There are so many tensions in the world today that even the reassuring news that the circus has come to New York makes us slightly nervous. Actually, we shouldn't blame world tension. The circus always makes us nervous.
There are a lot of good things about the circus: aerialists, trick riders, clowns, and an overall glamorized sawdust magic which fills us with excitement. But we do worry about the elephants.
But the elephants, being so mighty and yet so massively tolerant with the indignities they have to put up with, make us especially apprehensive, not only about them but about ourselves. There is something terribly ominious about the fact that crowded, noisy, gas-fumed city streets have become the natural home of elephants.
Seeing elephants plodding along 34th Street doesn't make anyone laugh or shout for joy. The pachyderms scuff along, ponderously, huge, incongruous, embarrassed, and sad. Like prisoners on display. And we, in turn, get sad watching them.
What are the feelings of an elephant on 34th Street? He can't relate to it. He doesn't live anywhere in the neighborhood. He doesn't shop at Macy's. Certainly he isn't there to get a laugh. How can anyone laugh at him? New Yorkers are not even afraid of an elephant. They are just casually sad and a little irritated at the traffic jam.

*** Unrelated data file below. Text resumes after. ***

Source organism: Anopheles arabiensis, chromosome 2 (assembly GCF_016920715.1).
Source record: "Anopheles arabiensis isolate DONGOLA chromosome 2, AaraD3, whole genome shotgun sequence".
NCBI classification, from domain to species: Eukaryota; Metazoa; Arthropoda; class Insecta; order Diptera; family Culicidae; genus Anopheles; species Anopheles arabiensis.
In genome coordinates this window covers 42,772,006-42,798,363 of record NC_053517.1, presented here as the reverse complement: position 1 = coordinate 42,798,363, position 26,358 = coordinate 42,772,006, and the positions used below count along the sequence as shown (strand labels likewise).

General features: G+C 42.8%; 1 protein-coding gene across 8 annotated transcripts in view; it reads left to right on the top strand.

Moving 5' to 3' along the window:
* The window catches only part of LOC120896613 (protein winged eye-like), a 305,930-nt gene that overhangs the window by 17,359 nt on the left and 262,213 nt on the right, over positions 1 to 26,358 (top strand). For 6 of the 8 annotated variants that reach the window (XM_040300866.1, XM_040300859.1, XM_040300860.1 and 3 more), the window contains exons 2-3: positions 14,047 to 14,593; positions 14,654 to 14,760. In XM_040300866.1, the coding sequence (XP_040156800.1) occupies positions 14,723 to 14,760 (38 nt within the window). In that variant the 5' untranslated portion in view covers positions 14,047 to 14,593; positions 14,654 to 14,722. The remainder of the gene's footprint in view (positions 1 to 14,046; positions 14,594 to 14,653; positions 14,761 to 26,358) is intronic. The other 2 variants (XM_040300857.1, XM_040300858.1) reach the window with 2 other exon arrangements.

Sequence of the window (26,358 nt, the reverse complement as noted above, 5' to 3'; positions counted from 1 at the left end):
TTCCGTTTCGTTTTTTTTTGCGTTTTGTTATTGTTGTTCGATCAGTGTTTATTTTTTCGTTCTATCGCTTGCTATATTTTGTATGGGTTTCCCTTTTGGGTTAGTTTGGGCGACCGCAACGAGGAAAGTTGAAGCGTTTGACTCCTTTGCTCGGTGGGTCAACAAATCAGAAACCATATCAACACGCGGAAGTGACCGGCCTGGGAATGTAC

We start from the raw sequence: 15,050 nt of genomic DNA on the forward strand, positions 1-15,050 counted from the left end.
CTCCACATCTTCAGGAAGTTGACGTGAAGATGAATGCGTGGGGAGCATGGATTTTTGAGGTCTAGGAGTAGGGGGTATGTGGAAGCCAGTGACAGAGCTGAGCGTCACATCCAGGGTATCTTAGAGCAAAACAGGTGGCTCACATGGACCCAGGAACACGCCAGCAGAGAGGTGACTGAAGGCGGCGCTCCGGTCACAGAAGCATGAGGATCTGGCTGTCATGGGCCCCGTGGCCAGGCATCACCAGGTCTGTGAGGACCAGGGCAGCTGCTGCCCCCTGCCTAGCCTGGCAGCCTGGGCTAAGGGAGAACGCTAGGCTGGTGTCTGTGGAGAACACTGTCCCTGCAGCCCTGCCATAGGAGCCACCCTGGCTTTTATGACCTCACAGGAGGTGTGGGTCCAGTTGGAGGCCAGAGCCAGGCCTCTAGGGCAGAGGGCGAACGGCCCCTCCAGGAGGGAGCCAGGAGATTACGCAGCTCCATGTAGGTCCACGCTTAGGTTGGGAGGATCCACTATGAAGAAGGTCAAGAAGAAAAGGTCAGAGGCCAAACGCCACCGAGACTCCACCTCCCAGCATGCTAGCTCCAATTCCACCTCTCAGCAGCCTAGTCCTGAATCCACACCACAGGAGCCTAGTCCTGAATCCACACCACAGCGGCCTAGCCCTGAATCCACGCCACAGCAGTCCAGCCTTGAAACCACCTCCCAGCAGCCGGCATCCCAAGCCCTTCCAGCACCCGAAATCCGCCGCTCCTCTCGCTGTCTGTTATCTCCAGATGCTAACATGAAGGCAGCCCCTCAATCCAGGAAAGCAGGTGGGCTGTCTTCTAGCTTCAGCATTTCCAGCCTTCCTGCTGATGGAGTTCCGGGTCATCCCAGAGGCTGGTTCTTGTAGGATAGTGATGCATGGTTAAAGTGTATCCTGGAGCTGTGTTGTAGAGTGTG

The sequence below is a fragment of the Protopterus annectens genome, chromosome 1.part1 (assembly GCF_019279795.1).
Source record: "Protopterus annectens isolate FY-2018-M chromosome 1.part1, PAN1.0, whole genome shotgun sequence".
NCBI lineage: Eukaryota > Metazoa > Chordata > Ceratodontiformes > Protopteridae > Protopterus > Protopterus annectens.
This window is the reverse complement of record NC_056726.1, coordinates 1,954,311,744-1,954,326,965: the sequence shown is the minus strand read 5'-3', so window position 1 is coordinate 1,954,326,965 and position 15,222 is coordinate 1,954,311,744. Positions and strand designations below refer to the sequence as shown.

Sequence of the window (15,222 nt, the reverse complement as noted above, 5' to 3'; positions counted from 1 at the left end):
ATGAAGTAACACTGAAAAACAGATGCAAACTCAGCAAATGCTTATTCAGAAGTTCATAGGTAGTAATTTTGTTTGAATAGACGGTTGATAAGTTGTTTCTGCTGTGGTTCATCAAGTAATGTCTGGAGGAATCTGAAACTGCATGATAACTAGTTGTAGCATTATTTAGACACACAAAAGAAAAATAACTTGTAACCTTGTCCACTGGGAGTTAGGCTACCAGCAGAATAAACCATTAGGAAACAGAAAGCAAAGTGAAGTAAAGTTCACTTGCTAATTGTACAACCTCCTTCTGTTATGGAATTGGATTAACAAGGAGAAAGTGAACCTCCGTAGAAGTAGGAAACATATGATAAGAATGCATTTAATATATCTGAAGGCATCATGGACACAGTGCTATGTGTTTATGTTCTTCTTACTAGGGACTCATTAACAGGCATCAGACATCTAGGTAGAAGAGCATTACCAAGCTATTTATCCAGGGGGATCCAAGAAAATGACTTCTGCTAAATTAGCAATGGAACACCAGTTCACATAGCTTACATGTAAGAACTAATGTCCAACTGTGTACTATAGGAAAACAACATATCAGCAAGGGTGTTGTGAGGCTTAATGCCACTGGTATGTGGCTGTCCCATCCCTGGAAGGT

A dog at the end of a leash on Madison Avenue can, on occasion, show some sign of frustrated joy with a bark, a jump, a wag of tail. But an elephant? That represents 25,000 sad, unwagging, unbarking dogs all rolled into one. At the end of his dusty, tedious march he will be prodded into standing on his head or hind legs and then get some peanuts.
Mostly, people call him Jumbo, a generalized name like others reserved for minority groups, showing small respect. Yet he is the largest four-footed animal in the world, and still he accepts the mad cacophony of 34th Street without a protest.
And speaking of protest: there are plenty of protest marchers everywhere carrying signs to save the whale. But not the elephant. Evidently the elephant is already saved. Maybe if the whale had four legs he might be ''saved'' too and would be marching along 34th Street behind the elephant.
It wasn't the law of nature that made the elephant what he is. It was us. For our part we hope that we ourselves will never come to this; that we will never know what it is like to be an elephant in New York.